Background-Fetal growth restriction (FGR) affects 5% to 10% of newborns and is associated with increased cardiovascular mortality in adulthood. The most commonly accepted hypothesis is that fetal metabolic programming leads secondarily to diseases associated with cardiovascular disease, such as obesity, diabetes mellitus, and hypertension. Our main objective was to evaluate the alternative hypothesis that FGR induces primary cardiac changes that persist into childhood.
Methods and Results-Within a cohort of fetuses with growth restriction identified in fetal life and followed up into childhood, we randomly selected 80 subjects with FGR and compared them with 120 normally grown fetuses, matched for gender, birth date, and gestational age at birth. Cardiovascular assessment was performed in childhood (mean age of 5 years). Compared with control subjects, children with FGR had a different cardiac shape, with increased transversal diameters and more globular cardiac ventricles. Although left ejection fraction was similar among the study groups, stroke volume was reduced significantly, which was compensated for by an increased heart rate to maintain output in severe FGR. This was associated with subclinical longitudinal systolic dysfunction (decreased myocardial peak velocities) and diastolic changes (increased E/E' ratio and E deceleration time). Children with FGR also had higher blood pressure and increased intima-media thickness. For all parameters evaluated, there was a linear increase with the severity of growth restriction.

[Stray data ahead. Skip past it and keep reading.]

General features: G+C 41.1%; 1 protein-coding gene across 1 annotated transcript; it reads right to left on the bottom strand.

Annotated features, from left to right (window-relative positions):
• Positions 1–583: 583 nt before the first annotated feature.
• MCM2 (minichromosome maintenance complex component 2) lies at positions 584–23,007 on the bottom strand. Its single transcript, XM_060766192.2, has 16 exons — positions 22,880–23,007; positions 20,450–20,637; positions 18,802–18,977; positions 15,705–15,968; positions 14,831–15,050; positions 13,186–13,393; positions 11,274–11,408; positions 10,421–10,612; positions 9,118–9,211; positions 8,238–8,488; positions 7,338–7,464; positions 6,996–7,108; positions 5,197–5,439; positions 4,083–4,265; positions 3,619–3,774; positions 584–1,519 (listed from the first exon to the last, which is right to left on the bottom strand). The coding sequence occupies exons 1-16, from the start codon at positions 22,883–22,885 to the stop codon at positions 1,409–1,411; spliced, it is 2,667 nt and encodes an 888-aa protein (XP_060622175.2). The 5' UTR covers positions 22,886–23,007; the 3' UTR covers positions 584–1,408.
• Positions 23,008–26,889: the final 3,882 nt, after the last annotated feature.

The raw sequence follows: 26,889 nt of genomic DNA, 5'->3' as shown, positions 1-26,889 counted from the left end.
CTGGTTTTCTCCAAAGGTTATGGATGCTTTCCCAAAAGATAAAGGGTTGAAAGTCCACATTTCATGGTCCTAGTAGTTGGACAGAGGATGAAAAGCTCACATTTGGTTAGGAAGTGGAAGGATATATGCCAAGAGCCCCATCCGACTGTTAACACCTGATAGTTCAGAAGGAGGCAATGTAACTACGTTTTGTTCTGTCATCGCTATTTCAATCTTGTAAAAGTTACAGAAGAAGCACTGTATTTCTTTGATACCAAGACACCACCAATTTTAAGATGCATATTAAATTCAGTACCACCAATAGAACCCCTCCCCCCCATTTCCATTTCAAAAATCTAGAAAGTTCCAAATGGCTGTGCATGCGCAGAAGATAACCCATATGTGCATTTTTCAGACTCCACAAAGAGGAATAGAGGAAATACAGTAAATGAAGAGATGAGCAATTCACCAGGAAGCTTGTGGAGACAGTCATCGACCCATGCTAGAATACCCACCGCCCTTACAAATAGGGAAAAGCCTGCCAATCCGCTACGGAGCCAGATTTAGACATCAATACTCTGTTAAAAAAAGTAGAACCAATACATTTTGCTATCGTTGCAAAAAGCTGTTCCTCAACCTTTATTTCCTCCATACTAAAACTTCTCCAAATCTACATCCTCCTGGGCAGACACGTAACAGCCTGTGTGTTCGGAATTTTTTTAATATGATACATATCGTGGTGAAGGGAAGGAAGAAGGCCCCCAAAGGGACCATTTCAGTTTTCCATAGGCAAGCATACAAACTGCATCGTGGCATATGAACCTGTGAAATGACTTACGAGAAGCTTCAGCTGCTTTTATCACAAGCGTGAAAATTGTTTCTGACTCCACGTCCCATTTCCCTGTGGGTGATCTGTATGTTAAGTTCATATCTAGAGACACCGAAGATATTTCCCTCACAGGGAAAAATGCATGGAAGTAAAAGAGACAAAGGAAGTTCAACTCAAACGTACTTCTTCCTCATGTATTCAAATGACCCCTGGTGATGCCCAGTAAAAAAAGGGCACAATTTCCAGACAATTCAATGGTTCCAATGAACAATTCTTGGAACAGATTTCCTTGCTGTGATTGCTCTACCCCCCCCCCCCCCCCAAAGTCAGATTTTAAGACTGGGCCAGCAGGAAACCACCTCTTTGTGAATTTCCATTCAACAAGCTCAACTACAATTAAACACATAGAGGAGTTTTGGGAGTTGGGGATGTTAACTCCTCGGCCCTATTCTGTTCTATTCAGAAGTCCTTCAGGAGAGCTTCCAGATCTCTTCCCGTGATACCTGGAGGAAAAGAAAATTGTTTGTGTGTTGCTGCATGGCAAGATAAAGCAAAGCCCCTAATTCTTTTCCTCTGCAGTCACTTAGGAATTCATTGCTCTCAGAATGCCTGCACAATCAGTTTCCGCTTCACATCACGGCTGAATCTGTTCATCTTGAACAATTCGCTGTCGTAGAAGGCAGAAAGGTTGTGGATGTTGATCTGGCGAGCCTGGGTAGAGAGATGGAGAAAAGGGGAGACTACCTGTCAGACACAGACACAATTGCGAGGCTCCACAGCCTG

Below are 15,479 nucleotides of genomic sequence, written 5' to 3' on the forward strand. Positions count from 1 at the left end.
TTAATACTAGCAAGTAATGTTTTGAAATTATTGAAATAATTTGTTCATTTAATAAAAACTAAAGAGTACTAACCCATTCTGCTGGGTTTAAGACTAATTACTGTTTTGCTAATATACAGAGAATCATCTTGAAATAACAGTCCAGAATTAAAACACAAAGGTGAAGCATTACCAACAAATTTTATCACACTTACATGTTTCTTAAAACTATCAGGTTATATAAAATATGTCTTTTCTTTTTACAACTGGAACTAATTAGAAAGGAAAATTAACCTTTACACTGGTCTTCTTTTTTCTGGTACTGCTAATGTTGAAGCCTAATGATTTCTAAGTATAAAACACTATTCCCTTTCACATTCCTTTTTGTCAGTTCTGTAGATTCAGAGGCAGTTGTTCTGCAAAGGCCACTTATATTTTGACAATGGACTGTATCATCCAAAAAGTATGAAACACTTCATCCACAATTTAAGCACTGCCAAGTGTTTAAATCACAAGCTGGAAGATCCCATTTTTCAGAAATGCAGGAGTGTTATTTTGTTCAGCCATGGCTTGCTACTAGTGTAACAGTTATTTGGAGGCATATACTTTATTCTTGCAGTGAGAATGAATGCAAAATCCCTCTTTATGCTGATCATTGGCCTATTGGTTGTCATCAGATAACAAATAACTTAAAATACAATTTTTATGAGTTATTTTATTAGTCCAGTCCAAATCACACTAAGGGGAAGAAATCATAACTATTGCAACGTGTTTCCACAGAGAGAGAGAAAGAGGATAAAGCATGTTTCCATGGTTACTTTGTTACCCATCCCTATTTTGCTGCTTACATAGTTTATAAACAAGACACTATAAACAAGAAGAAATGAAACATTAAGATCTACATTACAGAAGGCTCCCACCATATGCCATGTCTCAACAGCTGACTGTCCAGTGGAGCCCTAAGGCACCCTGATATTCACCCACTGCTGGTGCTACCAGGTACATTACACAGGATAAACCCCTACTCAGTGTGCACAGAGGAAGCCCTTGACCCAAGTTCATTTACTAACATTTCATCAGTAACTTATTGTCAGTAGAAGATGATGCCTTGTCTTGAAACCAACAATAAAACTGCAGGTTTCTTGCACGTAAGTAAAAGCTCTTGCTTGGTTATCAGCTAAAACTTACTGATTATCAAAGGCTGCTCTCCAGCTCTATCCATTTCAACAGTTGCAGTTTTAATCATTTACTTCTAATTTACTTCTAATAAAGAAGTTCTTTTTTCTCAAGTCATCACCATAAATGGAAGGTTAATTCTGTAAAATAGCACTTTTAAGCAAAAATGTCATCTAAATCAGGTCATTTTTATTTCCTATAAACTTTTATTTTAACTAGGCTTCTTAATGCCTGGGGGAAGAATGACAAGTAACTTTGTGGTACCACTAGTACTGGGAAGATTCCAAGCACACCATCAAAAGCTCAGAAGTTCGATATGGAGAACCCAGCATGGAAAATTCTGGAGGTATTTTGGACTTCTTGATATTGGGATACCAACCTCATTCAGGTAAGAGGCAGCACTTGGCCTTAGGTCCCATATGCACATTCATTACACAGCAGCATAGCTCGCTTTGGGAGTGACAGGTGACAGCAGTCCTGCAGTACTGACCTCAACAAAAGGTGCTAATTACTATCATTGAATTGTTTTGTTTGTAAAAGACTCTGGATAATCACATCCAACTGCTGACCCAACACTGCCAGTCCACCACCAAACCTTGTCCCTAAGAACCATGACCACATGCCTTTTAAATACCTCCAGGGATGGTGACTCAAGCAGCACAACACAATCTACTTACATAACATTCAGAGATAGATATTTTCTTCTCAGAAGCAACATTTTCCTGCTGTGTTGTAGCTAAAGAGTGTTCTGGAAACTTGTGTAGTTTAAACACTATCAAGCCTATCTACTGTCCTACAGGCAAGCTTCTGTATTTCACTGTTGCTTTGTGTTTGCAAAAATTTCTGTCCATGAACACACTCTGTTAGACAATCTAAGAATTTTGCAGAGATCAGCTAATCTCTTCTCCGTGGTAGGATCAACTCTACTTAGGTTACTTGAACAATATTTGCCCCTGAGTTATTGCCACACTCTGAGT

Conclusions-These findings suggest that FGR induces primary cardiac and vascular changes that could explain the increased predisposition to cardiovascular disease in adult life. If these results are confirmed, the impact of strategies with beneficial effects on cardiac remodeling should be explored in children with FGR. (Circulation. 2010; 121: 2427-2436.)